The Mexican Comboni Sister Lilia Karina Navarrete Solís, talks to us about her vocational and missionary journey.
When I was small, my mother and aunt often took me to a Salesian chapel near our house. I was part of the choir and on one occasion a lady came to tell us about an African country that was at war at the time. Listening to her, I thought: “I would like to go to a place like that, where I can give meaning to my life and for which it would be worth leaving everything”.
Leaving the church, the lady gave me a flyer from the Comboni Missionary Sisters with an address on the back. I was very young and didn’t have the courage to ask her for more information, but I took that paper with me and kept it as a treasure. Over time, I began studying nursing and working to help the family economy.
One day, curiously, my work took me to a parish where someone gave me another booklet from the Comboni Sisters. It couldn’t be a coincidence. So, I decided to contact the missionaries. From then on, I began to participate once a month in vocational meetings and, when I finished my studies, I asked to enter the Institute.
My mother didn’t accept my choice to be a missionary, but since the training was in Guadalajara and I didn’t have to leave Jalisco, she was satisfied. I deepened my relationship with Jesus and immediately identified with the ideals of St. Daniel Comboni, founder of the Comboni Sisters.
At the end of this first stage, I was sent to Brazil to continue my formation. It wasn’t the Africa I had dreamed of, but it was a first step towards serving the Lord outside my country. After three years I returned to my family to say “yes” to the Lord and consecrate my life to the mission. My joy was even greater when I was assigned to Mozambique. And while my heart was overflowing with joy, my mother’s was overflowing with sadness; yet she accompanied me heartbroken, but full of love.
I thought I was ready for a mission in Mozambique, but I soon realized it would be the people who would teach me how to be a missionary.
I remember that in Magunde, in the province of Sofala, I had an encounter that changed my life. A woman came to the maternity ward where I worked as a nurse, and since there were no doctors, I delivered her baby. While she rested, I bent down to examine the baby. She saw the cross I was wearing, took it in her hand and asked me: “What is it?” I don’t remember my answer, but I do remember my surprise that she didn’t know Jesus Christ I was with her when she gave birth and I felt I was in the right place.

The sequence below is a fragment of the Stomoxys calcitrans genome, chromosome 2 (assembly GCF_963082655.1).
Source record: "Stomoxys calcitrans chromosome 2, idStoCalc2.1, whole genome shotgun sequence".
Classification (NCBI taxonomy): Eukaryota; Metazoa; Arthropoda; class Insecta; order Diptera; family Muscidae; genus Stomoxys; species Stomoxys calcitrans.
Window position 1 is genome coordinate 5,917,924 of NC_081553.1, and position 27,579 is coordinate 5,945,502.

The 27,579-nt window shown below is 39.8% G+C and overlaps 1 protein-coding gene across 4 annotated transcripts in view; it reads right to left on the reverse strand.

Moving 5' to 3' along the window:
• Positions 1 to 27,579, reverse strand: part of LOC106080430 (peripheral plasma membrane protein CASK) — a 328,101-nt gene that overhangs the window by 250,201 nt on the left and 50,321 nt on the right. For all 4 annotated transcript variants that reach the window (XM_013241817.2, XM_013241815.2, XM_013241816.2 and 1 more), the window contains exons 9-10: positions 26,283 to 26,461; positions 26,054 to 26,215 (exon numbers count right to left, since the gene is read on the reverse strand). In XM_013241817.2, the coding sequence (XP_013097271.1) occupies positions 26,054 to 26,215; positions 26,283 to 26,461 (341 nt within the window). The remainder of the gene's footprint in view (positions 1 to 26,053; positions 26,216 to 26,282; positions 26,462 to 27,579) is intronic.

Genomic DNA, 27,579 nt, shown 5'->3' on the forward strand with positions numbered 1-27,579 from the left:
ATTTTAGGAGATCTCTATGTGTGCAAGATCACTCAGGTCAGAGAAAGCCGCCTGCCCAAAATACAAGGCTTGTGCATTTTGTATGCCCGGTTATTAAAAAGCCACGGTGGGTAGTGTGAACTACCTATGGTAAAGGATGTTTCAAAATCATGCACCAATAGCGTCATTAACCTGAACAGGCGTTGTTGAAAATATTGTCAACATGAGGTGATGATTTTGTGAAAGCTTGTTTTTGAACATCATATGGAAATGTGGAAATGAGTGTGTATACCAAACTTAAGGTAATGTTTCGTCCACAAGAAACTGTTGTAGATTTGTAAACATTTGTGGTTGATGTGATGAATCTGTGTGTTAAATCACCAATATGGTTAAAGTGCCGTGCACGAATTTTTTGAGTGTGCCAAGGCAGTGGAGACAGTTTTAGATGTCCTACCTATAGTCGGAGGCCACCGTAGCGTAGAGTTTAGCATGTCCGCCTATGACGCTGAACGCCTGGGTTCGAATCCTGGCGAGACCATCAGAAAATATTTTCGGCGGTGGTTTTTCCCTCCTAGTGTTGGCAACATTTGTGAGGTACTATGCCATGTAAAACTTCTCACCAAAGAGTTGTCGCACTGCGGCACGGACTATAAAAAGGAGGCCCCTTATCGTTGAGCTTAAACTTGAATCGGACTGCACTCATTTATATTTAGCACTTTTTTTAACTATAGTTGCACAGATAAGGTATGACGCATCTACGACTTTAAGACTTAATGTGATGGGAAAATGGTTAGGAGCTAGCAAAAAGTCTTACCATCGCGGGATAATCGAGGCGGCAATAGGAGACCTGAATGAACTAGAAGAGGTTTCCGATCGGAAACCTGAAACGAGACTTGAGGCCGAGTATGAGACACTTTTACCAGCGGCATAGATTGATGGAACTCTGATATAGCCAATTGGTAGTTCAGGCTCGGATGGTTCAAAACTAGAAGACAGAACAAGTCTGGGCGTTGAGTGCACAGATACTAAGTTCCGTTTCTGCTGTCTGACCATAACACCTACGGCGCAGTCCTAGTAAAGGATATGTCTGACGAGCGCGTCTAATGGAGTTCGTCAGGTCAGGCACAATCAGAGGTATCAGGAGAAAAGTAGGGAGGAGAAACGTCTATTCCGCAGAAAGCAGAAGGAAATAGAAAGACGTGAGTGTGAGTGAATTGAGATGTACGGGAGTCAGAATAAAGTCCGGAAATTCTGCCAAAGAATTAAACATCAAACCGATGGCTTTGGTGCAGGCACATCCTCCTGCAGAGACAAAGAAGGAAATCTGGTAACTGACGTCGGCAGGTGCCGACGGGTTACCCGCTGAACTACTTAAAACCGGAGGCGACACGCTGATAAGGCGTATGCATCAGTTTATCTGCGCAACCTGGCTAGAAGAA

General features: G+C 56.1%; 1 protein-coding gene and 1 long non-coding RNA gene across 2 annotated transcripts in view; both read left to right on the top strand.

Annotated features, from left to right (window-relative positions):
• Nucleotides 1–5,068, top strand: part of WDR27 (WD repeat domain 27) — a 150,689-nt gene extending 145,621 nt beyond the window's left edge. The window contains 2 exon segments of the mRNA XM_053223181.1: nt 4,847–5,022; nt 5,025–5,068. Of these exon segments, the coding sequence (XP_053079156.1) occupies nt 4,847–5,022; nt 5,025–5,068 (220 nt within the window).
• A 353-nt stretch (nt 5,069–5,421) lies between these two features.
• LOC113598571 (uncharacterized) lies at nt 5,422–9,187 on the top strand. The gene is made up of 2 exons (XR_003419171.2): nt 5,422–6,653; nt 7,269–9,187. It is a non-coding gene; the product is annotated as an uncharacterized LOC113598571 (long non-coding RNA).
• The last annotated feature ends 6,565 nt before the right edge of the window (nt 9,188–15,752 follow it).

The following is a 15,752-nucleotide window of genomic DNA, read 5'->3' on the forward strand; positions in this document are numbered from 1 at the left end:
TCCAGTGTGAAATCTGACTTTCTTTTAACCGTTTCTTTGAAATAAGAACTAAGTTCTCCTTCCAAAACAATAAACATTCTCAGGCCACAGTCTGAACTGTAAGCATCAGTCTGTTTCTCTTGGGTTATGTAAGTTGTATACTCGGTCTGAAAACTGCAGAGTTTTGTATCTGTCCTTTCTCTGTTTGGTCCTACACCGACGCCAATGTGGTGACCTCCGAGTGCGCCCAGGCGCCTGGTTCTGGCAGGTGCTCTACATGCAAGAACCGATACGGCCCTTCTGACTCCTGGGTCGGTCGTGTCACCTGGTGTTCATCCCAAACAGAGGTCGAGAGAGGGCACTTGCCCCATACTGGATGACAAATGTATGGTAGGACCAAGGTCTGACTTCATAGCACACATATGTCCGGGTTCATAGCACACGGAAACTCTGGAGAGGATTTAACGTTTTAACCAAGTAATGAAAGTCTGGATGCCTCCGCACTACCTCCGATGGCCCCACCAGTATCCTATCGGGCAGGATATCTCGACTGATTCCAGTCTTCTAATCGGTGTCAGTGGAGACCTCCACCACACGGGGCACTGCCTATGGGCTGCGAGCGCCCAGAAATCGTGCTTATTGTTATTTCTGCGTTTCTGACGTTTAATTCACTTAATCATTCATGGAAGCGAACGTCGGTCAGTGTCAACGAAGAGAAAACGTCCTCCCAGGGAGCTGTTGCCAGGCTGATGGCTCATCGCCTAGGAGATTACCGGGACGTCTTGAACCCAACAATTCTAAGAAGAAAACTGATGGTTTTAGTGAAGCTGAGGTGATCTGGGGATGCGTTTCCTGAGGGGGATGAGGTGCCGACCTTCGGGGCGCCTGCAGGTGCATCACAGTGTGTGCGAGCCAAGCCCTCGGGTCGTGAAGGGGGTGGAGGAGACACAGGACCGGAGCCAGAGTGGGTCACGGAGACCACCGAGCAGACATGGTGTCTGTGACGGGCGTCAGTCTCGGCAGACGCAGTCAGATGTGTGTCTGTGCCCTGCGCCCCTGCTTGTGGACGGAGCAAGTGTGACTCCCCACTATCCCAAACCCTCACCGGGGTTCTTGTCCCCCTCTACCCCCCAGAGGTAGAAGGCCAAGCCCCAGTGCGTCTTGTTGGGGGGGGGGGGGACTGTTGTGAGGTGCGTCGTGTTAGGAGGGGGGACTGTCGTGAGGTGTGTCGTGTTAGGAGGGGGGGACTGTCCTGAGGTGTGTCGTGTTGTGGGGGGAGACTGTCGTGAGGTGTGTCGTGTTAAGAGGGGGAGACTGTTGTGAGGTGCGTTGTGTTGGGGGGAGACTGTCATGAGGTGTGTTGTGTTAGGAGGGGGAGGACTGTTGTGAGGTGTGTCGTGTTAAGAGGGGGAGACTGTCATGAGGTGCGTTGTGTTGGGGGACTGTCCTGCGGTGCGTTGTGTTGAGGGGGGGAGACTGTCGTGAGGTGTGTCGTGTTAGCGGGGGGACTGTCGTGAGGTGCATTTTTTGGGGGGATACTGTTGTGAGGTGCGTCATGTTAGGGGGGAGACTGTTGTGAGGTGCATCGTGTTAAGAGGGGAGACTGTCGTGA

During the rainy season, our mission was immersed in mud and it was almost impossible for vehicles to move around. Sometimes our health centre ran out of food and medicine. On one of these occasions, when we were short of everything and were full up as well, a very sick lady knocked on our door. She had travelled 40 kilometres to get to our health centre.
I remember that when we explained to her that we couldn’t cure her because we had no food or medicine, she listened to me very carefully and after a pause, she said: “I came here because I know you would welcome me with open arms. If you have no medicine for me, at least let me die in your company.” I was speechless. I understood that if people came to the mission, it was not because of what we said about God, but because of who we were and what we did as women consecrated to serve the people.
In the community of Jambe I learned what it means to worship God in spirit and in truth. Jambe is three kilometres from our mission and when I could, I liked to participate in the Sunday celebration of the Word. It was a short walk through the fields and across a small river. The Christians would gather in the shade of a tree where they hung a cross. I had never seen such a thirst for the Word of God. What attracted Christians was the encounter with God, listening to his Word and sharing their faith.
Five years later I had to leave Mozambique to continue my nursing service in Italy, accompanying elderly and sick nuns. There I met sisters who had left everything to follow the missionary ideal and give their lives for 50 or 60 years in many parts of the world. During the pandemic, I did everything possible to prevent the virus from entering our home, even though the virus did take away some of our sisters.
I have been in Spain since last year to work in youth ministry and in mission promotion. I am also happy to see this assignment as a continuation of God’s work in me. What started out as a simple desire has become a choice that gives meaning to my life. The “yes” that I pronounced before the Lord on the day of my consecration as a Comboni missionary continues to be strongly alive in me. I have received more than I could give.